The online version of this article (https://doi.org/10.1186/s12886-018-0676-7) contains supplementary material, which is available to authorized users.
Pediatric trauma can lead to serious visual impairment as a result of the trauma itself or secondary to amblyopia. Precise data on epidemiological characteristics and visual outcomes of pediatric ocular injuries are valuable for the prevention of monocular blindness.
A total of 268 cases of pediatric ocular trauma admitted to the Department of Ophthalmology of the Lithuanian University of Health Sciences Hospital from January 2008 to December 2013 were retrospectively reviewed. Data analysed included age, sex, cause, type and treatment of injury, initial and final visual acuity (VA) and tissues involvement. Eye injuries were classified by Birmingham Eye Trauma Terminology (BETT) and Ocular Trauma Classification System (OTCS).
The age of children ranged from 6 months to 17.5 years. Boys were more likely to suffer ocular injury than girls. Home was the leading place of eye injury (60.4%), followed by outdoors (31.7%), school (5.2%) and sporting area (2.2%). The highest percentage of eye injuries in children were caused by blunt (40.3%) and sharp objects (29.9%), followed by burns (9.3%), falls (6.7%), explosions (4.5%), fireworks (4.1%), gunshots (1.9%) and traffic accidents (0.7%). Closed globe injury (CGI) was the most common type of eye injury (53.4%). CGI were noted to be higher in children aged 13–18 years, while open globe injury (OGI) were higher in the pre-school age group. Injury of grade 4 and grade 5 were more common in OGI, while grade 1 and grade 2 predominated in cases of CGI. Hypotony, traumatic cataract, iris laceration, vitreous prolapse and uveitis were the most common presentations of OGI, while hyphema, secondary glaucoma and retinal edema were significantly related with CGI. Final diagnoses contributing to poor final visual outcome such as corneal scar corneal opacity, hypotony, aphakia, and retinal detachment were statistically significant related only with OGI. Overall, 65.63% of children regained good visual acuity (VA ≥ 0.5), but for 18.4% of them, the trauma resulted in severe visual impairment (VA ≤ 0.1).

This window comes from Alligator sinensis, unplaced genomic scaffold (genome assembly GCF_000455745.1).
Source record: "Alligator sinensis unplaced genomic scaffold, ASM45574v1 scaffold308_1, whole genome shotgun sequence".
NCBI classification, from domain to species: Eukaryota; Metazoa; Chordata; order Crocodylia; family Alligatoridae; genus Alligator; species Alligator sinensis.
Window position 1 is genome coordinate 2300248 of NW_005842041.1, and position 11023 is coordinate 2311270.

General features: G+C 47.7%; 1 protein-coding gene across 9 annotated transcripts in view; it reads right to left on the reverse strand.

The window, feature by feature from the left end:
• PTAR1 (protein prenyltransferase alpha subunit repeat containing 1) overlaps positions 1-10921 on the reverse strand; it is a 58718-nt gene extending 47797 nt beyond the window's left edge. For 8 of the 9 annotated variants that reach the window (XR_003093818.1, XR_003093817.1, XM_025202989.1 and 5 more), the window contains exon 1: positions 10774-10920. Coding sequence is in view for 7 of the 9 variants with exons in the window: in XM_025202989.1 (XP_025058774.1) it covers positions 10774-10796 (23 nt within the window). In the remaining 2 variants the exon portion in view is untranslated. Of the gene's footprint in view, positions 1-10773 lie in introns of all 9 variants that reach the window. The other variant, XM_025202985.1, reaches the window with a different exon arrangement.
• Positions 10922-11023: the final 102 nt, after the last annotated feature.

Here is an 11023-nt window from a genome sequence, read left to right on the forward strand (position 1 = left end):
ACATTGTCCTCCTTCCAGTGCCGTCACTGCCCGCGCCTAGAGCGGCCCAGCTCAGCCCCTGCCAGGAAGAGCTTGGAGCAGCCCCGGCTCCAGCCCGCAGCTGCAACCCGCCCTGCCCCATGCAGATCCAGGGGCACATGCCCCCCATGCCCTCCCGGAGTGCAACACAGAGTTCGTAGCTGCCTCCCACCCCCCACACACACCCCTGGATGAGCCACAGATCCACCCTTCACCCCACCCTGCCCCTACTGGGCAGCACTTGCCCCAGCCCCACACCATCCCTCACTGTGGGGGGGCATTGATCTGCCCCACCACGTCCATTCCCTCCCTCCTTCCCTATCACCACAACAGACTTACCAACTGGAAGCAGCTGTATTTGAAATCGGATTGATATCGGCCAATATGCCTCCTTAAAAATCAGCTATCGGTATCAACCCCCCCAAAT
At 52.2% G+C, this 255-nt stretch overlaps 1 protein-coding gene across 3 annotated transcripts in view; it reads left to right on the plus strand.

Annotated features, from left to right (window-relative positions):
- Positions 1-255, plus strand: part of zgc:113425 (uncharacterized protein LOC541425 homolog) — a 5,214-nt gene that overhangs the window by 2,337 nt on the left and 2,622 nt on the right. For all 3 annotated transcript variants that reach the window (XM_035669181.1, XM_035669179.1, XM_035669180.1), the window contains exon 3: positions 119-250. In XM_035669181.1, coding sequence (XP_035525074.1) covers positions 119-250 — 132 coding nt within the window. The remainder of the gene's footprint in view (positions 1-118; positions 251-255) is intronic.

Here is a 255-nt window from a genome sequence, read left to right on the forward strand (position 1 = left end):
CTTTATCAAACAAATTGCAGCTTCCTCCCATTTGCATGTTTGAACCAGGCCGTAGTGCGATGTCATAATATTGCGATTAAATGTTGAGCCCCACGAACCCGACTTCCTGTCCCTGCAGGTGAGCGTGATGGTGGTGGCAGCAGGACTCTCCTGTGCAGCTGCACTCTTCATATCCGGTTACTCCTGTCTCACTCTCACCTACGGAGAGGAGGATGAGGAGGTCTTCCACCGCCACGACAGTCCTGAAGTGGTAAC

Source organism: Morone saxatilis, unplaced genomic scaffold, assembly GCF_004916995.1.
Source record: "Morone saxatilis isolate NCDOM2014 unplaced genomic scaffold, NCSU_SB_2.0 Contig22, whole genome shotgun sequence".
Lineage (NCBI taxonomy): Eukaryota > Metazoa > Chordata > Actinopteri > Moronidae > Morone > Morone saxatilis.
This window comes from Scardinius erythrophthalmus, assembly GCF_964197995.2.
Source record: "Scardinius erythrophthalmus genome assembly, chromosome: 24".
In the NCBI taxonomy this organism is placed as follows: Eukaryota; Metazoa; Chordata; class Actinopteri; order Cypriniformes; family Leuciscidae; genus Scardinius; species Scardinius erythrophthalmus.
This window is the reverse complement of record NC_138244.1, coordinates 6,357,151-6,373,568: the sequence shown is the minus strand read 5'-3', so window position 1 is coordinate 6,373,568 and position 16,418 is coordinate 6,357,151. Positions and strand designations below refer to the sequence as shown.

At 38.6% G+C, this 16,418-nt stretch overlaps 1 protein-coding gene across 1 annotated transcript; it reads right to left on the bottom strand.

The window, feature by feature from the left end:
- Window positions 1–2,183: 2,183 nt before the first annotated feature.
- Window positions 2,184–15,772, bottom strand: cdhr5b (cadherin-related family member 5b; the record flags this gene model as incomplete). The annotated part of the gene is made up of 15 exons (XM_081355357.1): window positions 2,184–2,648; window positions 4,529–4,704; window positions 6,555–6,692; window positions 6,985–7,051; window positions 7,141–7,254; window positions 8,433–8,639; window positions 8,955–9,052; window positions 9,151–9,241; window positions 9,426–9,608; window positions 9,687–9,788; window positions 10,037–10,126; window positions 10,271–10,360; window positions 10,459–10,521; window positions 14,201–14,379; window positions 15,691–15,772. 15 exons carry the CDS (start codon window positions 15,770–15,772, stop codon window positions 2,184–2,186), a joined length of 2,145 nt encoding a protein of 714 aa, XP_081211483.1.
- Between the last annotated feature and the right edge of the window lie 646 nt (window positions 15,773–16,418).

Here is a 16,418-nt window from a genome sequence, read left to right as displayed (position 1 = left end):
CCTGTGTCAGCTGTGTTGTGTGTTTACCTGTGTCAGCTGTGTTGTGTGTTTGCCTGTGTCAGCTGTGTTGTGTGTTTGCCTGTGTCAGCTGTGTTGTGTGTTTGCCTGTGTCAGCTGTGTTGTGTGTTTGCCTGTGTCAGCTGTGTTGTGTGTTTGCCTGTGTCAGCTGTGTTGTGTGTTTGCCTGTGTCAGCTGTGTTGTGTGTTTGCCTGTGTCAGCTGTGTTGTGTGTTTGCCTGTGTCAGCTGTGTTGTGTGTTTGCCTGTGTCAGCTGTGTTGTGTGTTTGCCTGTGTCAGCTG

Ocular trauma in children still remains an important preventable cause of ocular morbidity. This study provides data indicating that ophthalmological injuries are a significant cause of visual impairment in children.
Additional file 1: Complete data set including all the data collected from the patients' records. (XLS 409 kb)12886_2018_676_MOESM1_ESM.xls
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